ABOVE PHOTO: Ike Jenkins, right, and James Smith chat in East Cleveland, Ohio. Black Republicans cheer Donald Trump for a newfound rhetorical outreach to African-Americans, but say the GOP presidential nominee must take the message beyond arenas filled with white supporters and venture instead to the inner cities he has started talking about at rallies. (AP Photo/Bill Barrow)
By Earl Ofari Hutchinson
Back in July, there was great laughter and knowing nods when some polls showed that then-GOP presidential contender Donald Trump would get 0 percent of the Black vote. This seemed about right. Trump seemingly earned and deserved the goose egg with his horrendous record of slamming the door on Blacks in his apartment rentals, his relentless birther savaging of President Obama, his non-stop trash of the Central Park Five, wild enthusiasm for stop and frisk, and his thinly disguised race-tinged cracks and digs at his rallies. But a funny thing happened between the near gag line 0 percent Trump supposedly would get if the election were held in July, and the actual election. That 0 percent of the Black vote, magically transformed into some real numbers that actually had some significance for the election, and maybe beyond. The 8 percent of the Black vote he got, which numbers wise factors out to roughly a half million votes topped the total that GOP presidential contenders Mitt Romney in 2012 and Sen. John McCain in 2008 got. Another 4 percent of Black voters did not support Democratic rival Hillary Clinton. This factors out together to over 1 million Black votes lost to Clinton. This does and should raise eyebrows.
The drop off in the Black vote for Clinton from what Obama got is easy to explain. One, she’s not Obama. He’s Black and his campaign became a virtual holy crusade by Blacks to make history and put one of their own in the White House. No White Democrat could hope to match that spine-tingling exuberance. A lot more Blacks repeatedly ripped and nagged at Clinton for hubby Bill’s alleged racial sins as president, those being his shove through of the draconian omnibus crime bill that soared the numbers of Blacks in federal and by extension state pens, and a welfare reform bill that seemed more punitive than helpful, and Hillary’s own one-time offensive branding of Black lawbreakers as “super predators.” This also hurt.
However, the brutal reality is that thousands of Blacks did vote for Trump. Their reasons are just as easy to explain. Trump touched a tiny nerve with his shout that poor, underserved Black neighborhoods are supposedly a mess with lousy public schools, high crime and violence, and chronic joblessness and poverty. And he dumped the blame for that squarely on the Democrats who run and have run most of these cities for decades. Trump doubled down on that slam with a handful of carefully choreographed appearances with high-profile Black preachers, at name Black churches. This was just enough to take the hard and sharp edge for some Blacks off the almost-set-in-stone image of Trump as a guy with a white sheet under his suit.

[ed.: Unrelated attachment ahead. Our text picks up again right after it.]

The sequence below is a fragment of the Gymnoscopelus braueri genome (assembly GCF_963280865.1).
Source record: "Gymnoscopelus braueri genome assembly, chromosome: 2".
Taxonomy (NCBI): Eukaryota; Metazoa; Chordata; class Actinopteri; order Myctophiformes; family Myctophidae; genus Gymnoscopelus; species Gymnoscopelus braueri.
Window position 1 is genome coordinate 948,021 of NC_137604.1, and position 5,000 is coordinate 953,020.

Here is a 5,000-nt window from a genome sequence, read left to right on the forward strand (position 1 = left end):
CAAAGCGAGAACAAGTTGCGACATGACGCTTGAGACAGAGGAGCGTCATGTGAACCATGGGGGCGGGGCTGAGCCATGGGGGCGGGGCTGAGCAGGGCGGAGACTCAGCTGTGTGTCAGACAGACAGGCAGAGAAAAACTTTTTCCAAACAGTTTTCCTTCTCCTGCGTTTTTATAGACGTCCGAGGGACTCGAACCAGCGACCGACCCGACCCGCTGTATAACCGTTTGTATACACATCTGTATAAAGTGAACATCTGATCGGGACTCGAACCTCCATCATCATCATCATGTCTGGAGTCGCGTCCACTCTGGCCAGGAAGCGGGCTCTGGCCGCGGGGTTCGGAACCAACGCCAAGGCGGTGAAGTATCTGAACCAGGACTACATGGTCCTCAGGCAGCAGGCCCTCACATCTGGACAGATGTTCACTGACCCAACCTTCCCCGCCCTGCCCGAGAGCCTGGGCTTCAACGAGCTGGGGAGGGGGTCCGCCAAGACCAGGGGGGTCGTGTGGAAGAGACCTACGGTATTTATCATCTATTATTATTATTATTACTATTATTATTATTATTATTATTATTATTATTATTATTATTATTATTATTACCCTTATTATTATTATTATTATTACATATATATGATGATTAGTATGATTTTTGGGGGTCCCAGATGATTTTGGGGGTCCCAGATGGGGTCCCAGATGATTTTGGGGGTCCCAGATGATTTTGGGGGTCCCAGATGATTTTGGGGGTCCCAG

There was more. As far back as the 2004 presidential election, there was a sign that more than a few Blacks, most notably Black conservative evangelicals, were deeply susceptible to GOP conservative pitches on some issues. A considerable number of them voted for Bush that year and that was enough to give him the cushion he needed to bag Ohio and win the White House. The same polls that election that showed Black’s prime concern was with bread and butter issues—and that Bush’s rival Democrat rival John Kerry was viewed as the candidate who could deliver on those issues—also revealed that a sizable number of Blacks ranked abortion, gay marriage and school prayer as priority issues. Their concern for these issues didn’t come anywhere close to that of white evangelicals, but it was still higher than that of the general voting public.
In 2008 and 2012, Black GOP advocacy groups ran ads hammering the Democrats again for their alleged indifference to and outright aid and abet of Black suffering in the inner cities, and touting the GOP’s emphasis on small business, school choice, and family values as the best path to Black advancement. This pitch has always had some appeal to many Blacks. And though it would never trigger any kind of stampede to the GOP by even most of these conservative-leaning Blacks, it was enough to take some of the sting out of the GOP’s naked history of racial abuse.
Trump understood enough of that history. He tailored the few pitches he did make to Blacks for their votes to reflect the stock GOP pro-business, free enterprise, and the healthy economy line as something that Blacks also could and should embrace.
The 8 percent of Blacks who voted for Trump, combined with the numbers who didn’t vote at all, or didn’t vote for Clinton, did not help elect Trump. He won with an Obama like crusade among less educated white male and female, blue collar and rural voters. However, enough Blacks did buy his pitch that a conservative, Republican businessman, with a horrific tainted racial history, was a better bet in the Oval Office than a Democrat. This makes Trump’s victory even more of a troubling political oddity.
Earl Ofari Hutchinson is an author and political analyst. He is the author of How President Trump will Govern (Amazon Kindle) He is an associate editor of New America Media. He is a weekly co-host of the Al Sharpton Show on Radio One. He is the host of the weekly Hutchinson Report on KPFK 90.7 FM Los Angeles and the Pacifica Network.
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